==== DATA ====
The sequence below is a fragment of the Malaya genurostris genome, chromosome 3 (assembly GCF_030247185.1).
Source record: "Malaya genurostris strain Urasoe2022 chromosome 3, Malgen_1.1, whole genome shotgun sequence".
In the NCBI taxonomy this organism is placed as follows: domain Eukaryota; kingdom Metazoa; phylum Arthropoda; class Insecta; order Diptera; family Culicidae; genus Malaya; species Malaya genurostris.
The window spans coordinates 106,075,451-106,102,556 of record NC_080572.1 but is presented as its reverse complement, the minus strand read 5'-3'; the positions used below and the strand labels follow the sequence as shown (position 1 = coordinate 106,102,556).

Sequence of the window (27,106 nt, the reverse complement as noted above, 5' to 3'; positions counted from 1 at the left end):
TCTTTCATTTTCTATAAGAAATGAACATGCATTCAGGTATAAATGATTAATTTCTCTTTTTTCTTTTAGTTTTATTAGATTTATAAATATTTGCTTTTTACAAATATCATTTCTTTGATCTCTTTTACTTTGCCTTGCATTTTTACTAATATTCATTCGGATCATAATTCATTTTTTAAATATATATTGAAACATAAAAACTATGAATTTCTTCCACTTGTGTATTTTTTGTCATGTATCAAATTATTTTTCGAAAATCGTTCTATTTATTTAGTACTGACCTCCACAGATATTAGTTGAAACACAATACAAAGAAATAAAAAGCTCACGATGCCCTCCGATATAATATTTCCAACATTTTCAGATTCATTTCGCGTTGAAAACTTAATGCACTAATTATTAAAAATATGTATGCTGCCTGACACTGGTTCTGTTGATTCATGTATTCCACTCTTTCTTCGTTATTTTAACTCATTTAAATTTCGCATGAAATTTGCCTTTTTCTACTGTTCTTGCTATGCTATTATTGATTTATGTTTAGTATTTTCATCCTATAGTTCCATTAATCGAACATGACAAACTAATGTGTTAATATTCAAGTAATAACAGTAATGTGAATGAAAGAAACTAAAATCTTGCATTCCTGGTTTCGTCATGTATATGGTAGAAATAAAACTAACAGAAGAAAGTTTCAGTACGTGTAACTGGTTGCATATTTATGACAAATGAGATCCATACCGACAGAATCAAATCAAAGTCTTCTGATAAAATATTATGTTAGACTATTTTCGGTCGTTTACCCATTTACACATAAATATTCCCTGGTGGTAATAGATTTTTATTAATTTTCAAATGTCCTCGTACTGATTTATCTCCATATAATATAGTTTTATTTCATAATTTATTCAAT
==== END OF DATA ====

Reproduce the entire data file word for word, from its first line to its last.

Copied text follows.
The sequence below is a fragment of the Malaya genurostris genome, chromosome 3 (assembly GCF_030247185.1).
Source record: "Malaya genurostris strain Urasoe2022 chromosome 3, Malgen_1.1, whole genome shotgun sequence".
In the NCBI taxonomy this organism is placed as follows: domain Eukaryota; kingdom Metazoa; phylum Arthropoda; class Insecta; order Diptera; family Culicidae; genus Malaya; species Malaya genurostris.
The window spans coordinates 106,075,451-106,102,556 of record NC_080572.1 but is presented as its reverse complement, the minus strand read 5'-3'; the positions used below and the strand labels follow the sequence as shown (position 1 = coordinate 106,102,556).

Sequence of the window (27,106 nt, the reverse complement as noted above, 5' to 3'; positions counted from 1 at the left end):
TCTTTCATTTTCTATAAGAAATGAACATGCATTCAGGTATAAATGATTAATTTCTCTTTTTTCTTTTAGTTTTATTAGATTTATAAATATTTGCTTTTTACAAATATCATTTCTTTGATCTCTTTTACTTTGCCTTGCATTTTTACTAATATTCATTCGGATCATAATTCATTTTTTAAATATATATTGAAACATAAAAACTATGAATTTCTTCCACTTGTGTATTTTTTGTCATGTATCAAATTATTTTTCGAAAATCGTTCTATTTATTTAGTACTGACCTCCACAGATATTAGTTGAAACACAATACAAAGAAATAAAAAGCTCACGATGCCCTCCGATATAATATTTCCAACATTTTCAGATTCATTTCGCGTTGAAAACTTAATGCACTAATTATTAAAAATATGTATGCTGCCTGACACTGGTTCTGTTGATTCATGTATTCCACTCTTTCTTCGTTATTTTAACTCATTTAAATTTCGCATGAAATTTGCCTTTTTCTACTGTTCTTGCTATGCTATTATTGATTTATGTTTAGTATTTTCATCCTATAGTTCCATTAATCGAACATGACAAACTAATGTGTTAATATTCAAGTAATAACAGTAATGTGAATGAAAGAAACTAAAATCTTGCATTCCTGGTTTCGTCATGTATATGGTAGAAATAAAACTAACAGAAGAAAGTTTCAGTACGTGTAACTGGTTGCATATTTATGACAAATGAGATCCATACCGACAGAATCAAATCAAAGTCTTCTGATAAAATATTATGTTAGACTATTTTCGGTCGTTTACCCATTTACACATAAATATTCCCTGGTGGTAATAGATTTTTATTAATTTTCAAATGTCCTCGTACTGATTTATCTCCATATAATATAGTTTTATTTCATAATTTATTCAAT